DENVER -- Hispanic groups showed up outside the Denver GOP's headquarters Tuesday morning with signs and chants of "si se puede!"
But there was really one Republican lawmaker they seemed to be talking to as they urged House Republicans to bring up the comprehensive immigration reform bill that passed the Senate last week: Congressman Mike Coffman.
"I am in Coffman's district," said Ezekiel Ramirez, who was born here after his parents came to the country illegally. "It's a little bother[some] how he isn't wanting to support the immigration reform that just passed last week. It's a little troubling."
Coffman, who survived his first reelection effort after seeing his district re-drawn last year, is now widely considered to be one of the most vulnerable incumbents in Congress.
Facing a challenge from Democrat Andrew Romanoff, Coffman is also facing some difficult demographics; his new district, unlike the safe GOP seat he first ran for and won in 2008, includes Aurora.
Overall, Hispanics account for about 20 percent of the district's population and 12 percent of all registered voters.
Earlier this year, Coffman drew national attention with a pivot to the left on immigration issues when he announced he favored a path to citizenship for some undocumented immigrants: the DREAMers whose parents brought them here.
But after the Senate's passage last week of a landmark immigration overhaul that includes enhanced border security measures and a 13-year path to citizenship, Coffman echoed the House GOP line that the bill was problematic.
“I appreciate the effort that my colleagues in the Senate have made in trying to fix a badly broken immigration system but I'm still concerned because promises made out of the 1986 immigration reform bill on enforcement and border security were not promises kept," Coffman said in a statement.
House GOP leaders say they will work on their own bill that focuses on border security but does not include a path to citizenship.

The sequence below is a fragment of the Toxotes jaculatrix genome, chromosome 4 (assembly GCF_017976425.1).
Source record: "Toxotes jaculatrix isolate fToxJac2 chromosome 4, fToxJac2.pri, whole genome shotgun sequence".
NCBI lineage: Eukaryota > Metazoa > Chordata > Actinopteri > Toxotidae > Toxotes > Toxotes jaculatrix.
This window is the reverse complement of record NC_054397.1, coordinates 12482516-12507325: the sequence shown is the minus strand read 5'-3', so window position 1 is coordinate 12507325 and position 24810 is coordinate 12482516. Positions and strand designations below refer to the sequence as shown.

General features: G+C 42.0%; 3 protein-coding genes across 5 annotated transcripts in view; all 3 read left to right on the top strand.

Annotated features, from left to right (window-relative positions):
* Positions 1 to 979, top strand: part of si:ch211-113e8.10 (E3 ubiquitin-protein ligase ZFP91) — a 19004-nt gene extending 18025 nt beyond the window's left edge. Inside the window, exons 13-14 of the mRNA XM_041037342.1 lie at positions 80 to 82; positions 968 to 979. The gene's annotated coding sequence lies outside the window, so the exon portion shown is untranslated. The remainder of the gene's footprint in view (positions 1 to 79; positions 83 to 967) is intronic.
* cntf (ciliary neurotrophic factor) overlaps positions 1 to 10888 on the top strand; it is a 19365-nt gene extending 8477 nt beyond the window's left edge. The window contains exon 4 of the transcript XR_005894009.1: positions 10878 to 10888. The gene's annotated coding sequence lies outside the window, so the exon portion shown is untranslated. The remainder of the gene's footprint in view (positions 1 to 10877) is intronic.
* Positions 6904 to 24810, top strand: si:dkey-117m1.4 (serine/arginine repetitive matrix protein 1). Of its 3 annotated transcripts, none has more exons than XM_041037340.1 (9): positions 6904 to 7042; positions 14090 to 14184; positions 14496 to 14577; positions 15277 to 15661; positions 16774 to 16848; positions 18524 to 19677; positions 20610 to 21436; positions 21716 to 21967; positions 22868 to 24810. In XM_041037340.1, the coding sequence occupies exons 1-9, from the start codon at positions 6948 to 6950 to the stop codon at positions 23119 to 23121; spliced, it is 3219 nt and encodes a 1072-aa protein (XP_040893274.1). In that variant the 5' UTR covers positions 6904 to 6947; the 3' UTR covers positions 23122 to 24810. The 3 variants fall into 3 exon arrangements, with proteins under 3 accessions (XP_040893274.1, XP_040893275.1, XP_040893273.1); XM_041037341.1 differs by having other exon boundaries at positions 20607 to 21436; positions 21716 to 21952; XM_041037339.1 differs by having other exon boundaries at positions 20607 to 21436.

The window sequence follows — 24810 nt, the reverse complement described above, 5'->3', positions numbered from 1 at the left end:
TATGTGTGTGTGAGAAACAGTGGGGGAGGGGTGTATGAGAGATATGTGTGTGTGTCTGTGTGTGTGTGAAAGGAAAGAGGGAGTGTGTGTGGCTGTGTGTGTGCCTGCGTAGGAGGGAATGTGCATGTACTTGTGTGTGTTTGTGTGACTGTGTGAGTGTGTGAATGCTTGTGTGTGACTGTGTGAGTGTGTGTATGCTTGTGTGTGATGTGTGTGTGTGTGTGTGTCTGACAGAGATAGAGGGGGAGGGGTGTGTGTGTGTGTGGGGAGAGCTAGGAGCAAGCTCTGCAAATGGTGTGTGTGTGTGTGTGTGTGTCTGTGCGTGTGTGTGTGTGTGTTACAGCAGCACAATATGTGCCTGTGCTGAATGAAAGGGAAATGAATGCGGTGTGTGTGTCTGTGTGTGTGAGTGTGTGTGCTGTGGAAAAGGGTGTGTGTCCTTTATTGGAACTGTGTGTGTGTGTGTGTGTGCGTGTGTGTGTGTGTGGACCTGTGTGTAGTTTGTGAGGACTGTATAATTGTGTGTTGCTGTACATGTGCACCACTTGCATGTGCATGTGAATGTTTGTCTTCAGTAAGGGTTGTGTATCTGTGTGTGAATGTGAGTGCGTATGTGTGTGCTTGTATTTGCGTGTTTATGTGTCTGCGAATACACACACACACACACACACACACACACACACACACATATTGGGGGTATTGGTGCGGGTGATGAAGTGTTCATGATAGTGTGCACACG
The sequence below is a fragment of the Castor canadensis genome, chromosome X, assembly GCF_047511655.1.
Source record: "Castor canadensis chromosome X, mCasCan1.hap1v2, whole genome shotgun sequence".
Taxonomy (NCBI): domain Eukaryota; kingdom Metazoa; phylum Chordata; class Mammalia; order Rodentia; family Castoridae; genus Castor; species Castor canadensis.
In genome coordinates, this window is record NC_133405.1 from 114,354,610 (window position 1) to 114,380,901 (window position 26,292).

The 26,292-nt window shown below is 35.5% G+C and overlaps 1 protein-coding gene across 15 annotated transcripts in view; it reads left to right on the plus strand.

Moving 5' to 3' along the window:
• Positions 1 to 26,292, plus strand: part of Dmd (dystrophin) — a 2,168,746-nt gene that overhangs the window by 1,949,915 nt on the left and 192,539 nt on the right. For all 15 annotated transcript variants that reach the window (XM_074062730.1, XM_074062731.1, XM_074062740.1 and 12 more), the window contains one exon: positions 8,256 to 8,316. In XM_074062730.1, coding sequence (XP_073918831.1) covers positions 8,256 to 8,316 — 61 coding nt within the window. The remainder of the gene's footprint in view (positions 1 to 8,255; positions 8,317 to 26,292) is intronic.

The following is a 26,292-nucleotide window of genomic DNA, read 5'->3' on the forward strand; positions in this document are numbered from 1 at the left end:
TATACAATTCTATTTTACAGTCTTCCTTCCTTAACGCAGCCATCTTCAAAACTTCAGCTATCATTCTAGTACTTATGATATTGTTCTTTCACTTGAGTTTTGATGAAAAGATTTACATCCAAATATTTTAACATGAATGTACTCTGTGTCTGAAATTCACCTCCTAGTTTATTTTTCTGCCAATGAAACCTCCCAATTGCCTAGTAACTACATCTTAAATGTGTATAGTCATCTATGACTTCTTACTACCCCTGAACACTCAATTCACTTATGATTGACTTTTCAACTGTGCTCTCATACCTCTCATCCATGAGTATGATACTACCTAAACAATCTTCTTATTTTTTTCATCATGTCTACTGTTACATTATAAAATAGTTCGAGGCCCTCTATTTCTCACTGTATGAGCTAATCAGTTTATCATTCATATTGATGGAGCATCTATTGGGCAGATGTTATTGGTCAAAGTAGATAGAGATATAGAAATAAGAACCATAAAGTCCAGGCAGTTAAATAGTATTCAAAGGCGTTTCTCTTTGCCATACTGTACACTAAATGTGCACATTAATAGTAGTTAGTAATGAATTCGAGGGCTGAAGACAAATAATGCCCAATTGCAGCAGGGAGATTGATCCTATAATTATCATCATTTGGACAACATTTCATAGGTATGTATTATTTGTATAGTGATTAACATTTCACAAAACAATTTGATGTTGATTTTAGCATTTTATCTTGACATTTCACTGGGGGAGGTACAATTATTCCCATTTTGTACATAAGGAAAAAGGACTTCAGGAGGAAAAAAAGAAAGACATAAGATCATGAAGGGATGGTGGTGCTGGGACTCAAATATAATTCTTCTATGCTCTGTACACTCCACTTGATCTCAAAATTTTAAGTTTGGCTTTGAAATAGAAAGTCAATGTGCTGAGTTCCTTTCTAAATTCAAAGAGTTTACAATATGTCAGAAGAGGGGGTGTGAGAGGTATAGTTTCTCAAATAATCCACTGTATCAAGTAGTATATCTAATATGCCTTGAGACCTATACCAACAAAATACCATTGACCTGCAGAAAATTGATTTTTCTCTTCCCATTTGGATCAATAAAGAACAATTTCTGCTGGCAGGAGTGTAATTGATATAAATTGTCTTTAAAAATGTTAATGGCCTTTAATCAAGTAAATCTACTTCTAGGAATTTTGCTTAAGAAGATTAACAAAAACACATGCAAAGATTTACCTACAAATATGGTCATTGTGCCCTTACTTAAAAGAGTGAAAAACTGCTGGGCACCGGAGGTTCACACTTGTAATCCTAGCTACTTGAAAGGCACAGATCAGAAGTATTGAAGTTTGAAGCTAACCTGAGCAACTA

"I will work for solutions in the House that will provide for the reforms necessary to not only secure our borders but to verify that they remain secure," Coffman continued.
Coffman was not available for an interview on Tuesday, but his office told FOX31 Denver that he has not yet decided about whether he will support a path to citizenship for all undocumented immigrants, a centerpiece of the "Gang of Eight" bill.
But the two dozen immigration reform advocates who spoke at Tuesday's press conference promised to hold him accountable for how they vote on this issue.
"I'm ready to take action this year and next year to make sure politicians everywhere understand the power that we have," Ramirez said.
"There's a lot of people that would support a congressman like him that would support the bill that passed last week."
And if he votes against a path to citizenship?
"Well, then best of luck," Ramirez said.
In the Senate, 14 Republicans voted for the Gang of Eight bill, while 32 Republicans voted against it.
Those who supported the measure, including members of the Gang of Eight like Sens. Lindsey Graham of South Carolina and John McCain of Utah, argued that broadening the GOP's base of support with Hispanics is imperative for the party's long-term success.
Back in November, the day after President Obama's reelection, Congressman Cory Gardner, R-Yuma, told FOX31 that the GOP would be open to comprehensive immigration reform for that very reason.
"We want to have a big tent, but it doesn't matter how big your tent is if you don't have any chairs in it," Gardner said then.
But now Gardner is adhering to the House GOP position that the Senate bill is unacceptable.
“If we want to have immigration reform, we need to find something the House can agree on and the House will not agree on this," Gardner told the Denver Post last week.